top of page

All My Relations

“Truth-telling and Reconciling with Indigenous Peoples” is the name of the Reconciliation Studies program at SSU that was launched this fall. The name, and the program/curriculum that embodies it, was chosen after much consultation with Indigenous friends and leaders, near and far (and with awareness that the term “reconciliation” is problematic).

We’ve now just completed our first two week in-person module with a week of guest speakers as a part of the “Indigenous Sovereignty and the Colonial Legacy” course and then a week of land-based, experiential learning at Camp Chiputneticook for the “Wabanaki Nations, Decolonization, Reconciliation” course.


In this post, I’ll share a bit about the week on the land. Camp Chiputneticook is the name given to a historic hunting lodge on the Skutik (St. Croix) River by the Peskotomuhkati Nation when they acquired the property and began nursing it back to life. They generously invited us to use this camp for our land-based course, and we are most grateful for their friendship and their welcoming presence and Peskotomuhkati blessing at our program launch (on Monday, Oct. 17).

The course was taught by Opulahsomuwehs (Imelda) and David Perley, Wolastoqi elders with a long history of working in education and language development in NB. David’s teaching focused mostly on history, and his truth-telling took the form of sharing a cyclical view of history – moving from the different seasons that ranged from the “age of independence” before contact with Europeans to an “age of destruction” that came after an all-too-short age of relative reciprocity. After hearing about the painful truths of his own personal story and the longer stories of Wabanaki oppression and genocide, it was empowering to hear the hope that David carries, especially since the TRC (Truth and Reconciliation Commission) introduced possibilities that an “age of healing and revival” for his people may truly be coming.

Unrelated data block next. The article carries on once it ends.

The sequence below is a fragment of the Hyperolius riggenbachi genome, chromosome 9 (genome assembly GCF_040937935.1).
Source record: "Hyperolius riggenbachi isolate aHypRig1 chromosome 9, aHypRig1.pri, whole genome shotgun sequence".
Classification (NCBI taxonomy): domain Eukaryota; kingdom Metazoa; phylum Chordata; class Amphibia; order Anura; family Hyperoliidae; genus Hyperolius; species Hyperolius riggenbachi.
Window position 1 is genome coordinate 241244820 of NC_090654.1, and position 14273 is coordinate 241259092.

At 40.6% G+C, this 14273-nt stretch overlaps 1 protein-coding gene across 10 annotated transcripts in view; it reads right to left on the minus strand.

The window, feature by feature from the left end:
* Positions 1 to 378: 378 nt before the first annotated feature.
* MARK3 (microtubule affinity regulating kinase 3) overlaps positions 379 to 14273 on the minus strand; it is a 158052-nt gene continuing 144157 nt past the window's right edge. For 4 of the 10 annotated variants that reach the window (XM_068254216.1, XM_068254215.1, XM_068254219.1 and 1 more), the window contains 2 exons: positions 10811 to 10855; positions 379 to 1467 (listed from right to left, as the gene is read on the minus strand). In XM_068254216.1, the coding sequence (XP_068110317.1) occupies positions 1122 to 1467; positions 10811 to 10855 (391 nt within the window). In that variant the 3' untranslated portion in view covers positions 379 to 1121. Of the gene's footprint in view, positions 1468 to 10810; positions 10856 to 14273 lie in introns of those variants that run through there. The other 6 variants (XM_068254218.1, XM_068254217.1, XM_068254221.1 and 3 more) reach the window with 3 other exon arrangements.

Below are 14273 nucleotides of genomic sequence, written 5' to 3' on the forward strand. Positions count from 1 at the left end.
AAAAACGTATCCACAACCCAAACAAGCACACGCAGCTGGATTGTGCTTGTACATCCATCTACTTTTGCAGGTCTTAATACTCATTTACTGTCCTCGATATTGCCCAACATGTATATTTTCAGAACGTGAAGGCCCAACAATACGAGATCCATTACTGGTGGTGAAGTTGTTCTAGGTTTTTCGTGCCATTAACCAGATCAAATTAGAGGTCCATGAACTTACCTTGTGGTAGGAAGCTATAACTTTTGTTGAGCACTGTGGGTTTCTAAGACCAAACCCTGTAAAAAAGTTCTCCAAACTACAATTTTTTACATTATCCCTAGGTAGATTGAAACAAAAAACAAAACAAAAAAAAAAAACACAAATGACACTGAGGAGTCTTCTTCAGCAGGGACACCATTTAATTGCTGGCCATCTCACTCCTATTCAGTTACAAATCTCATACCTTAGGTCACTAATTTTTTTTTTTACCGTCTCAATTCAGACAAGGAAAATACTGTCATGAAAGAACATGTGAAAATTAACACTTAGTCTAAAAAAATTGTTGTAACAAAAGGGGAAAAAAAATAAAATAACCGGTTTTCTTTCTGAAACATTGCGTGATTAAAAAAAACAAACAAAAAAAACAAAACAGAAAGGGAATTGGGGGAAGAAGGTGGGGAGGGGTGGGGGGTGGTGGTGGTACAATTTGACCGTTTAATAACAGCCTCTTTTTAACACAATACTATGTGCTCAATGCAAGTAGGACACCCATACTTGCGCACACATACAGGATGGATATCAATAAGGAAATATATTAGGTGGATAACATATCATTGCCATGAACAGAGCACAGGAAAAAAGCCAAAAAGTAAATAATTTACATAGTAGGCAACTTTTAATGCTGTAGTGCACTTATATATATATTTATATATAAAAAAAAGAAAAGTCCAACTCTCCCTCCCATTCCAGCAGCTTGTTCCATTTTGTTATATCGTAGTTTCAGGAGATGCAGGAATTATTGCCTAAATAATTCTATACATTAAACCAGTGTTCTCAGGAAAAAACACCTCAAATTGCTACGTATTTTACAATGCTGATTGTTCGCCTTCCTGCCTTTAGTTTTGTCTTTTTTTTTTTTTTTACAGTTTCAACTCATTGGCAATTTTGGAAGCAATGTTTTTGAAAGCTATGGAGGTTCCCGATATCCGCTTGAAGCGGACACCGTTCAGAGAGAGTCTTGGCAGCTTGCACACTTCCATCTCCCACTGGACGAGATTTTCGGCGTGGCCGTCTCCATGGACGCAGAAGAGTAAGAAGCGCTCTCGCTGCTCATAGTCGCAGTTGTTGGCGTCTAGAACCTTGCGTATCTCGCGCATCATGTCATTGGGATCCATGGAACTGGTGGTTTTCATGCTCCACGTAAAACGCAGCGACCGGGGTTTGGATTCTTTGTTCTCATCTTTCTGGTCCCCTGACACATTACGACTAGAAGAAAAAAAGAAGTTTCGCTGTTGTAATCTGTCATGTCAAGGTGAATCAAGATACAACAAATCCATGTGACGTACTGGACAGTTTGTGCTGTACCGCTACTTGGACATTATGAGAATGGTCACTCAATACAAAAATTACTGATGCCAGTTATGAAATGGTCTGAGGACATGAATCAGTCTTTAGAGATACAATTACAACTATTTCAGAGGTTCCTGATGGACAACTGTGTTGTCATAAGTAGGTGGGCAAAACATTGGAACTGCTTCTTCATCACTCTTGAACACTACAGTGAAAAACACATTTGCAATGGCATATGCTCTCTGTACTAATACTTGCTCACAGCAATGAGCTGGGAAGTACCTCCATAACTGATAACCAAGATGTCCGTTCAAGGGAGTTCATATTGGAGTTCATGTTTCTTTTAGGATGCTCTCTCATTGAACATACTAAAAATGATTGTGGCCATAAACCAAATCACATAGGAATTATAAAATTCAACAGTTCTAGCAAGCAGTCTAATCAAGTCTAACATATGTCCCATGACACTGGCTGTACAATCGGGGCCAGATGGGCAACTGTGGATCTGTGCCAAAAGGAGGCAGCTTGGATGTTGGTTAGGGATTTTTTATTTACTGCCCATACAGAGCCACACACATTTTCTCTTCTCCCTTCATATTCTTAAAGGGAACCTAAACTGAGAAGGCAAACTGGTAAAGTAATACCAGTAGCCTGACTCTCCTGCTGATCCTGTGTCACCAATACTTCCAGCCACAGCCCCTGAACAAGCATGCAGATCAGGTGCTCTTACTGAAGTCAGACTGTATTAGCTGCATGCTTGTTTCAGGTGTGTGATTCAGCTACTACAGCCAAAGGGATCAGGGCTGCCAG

“The time at the camp was so eye opening and such a gift to me. To be exposed to so much knowledge and ceremony in such a short span of time is something special.” – Brent Bilsky

With the teaching of Opulahsomuwehs, we gained an experiential taste of what this could mean. We were introduced to the language and ceremony that are helping Wabanaki youth and adults to reconnect to their heritage, regaining lost meaning and strength. With daily smudging or water ceremonies, or David’s leading us in talking circles, we learned about respectful ways of listening to each other and knowing our interconnections with all the natural world.

Most unique and powerful, however, was the day that we spent under their instruction constructing a sweatlodge from scratch on the shores of the Skutik. We dug a central pit and then gathered alder branches and built the frame, which we covered with blankets and tarps. We built a large ceremonial fire around 21 “grandfathers” (the rocks that would be used to heat the sweatlodge after they became literally red hot). Every step was infused with respect and connection, pinches of tobacco reminding us that we were taking nothing for granted.


Later, in the full darkness of lodge, the heated grandfathers were carried in; water and various “medicines” (sweetgrass, bear root) were applied to fill the “womb” with cleansing heat while Opulahsomuwehs led us in various rounds of sharing what was emerging in our thoughts during this time.



We emerged from the sweatlodge in time for a beautiful misty sunset over the Skutik River.

Most of us participating were not Indigenous ourselves, and the point of experiencing these ceremonies was not to learn how to make them a regular part of our lives. But gaining a firsthand sense of the value and meaning of these practices helps us prepare for more respectful and supportive relationship – far different from the spiritual harm done in earlier generations when Indigenous spirituality was looked at with suspicion, labelled as evil, or banned outright. And for those present who did have some Indigenous heritage – from which they were often disconnected – there was an awakening of possibility and appreciation.



“Opolahsomuwehs and David Perley are excellent teachers, creating space for anyone from anywhere to learn and share honestly and authentically. They do this by modelling it. This week has been very impacting, altering how I will work for truth and reconcili-action within my city, province and country. Exciting times ahead.” – Amanda Leighton

After every turn of sharing in a talking circle, we were invited to say, “All my relations” (or for the adventurous “Psiw Ntolnapemok” in the Wolastoqey language). This was a fitting theme for the whole week – experiencing a respectful immersion into a world in which we are all more inter-connected with the whole natural and spiritual world in spite of our various roots or heritage. If you’re interested, join our next cohort (credit or audit) – tentatively scheduled for fall, 2023.


 






Comments


bottom of page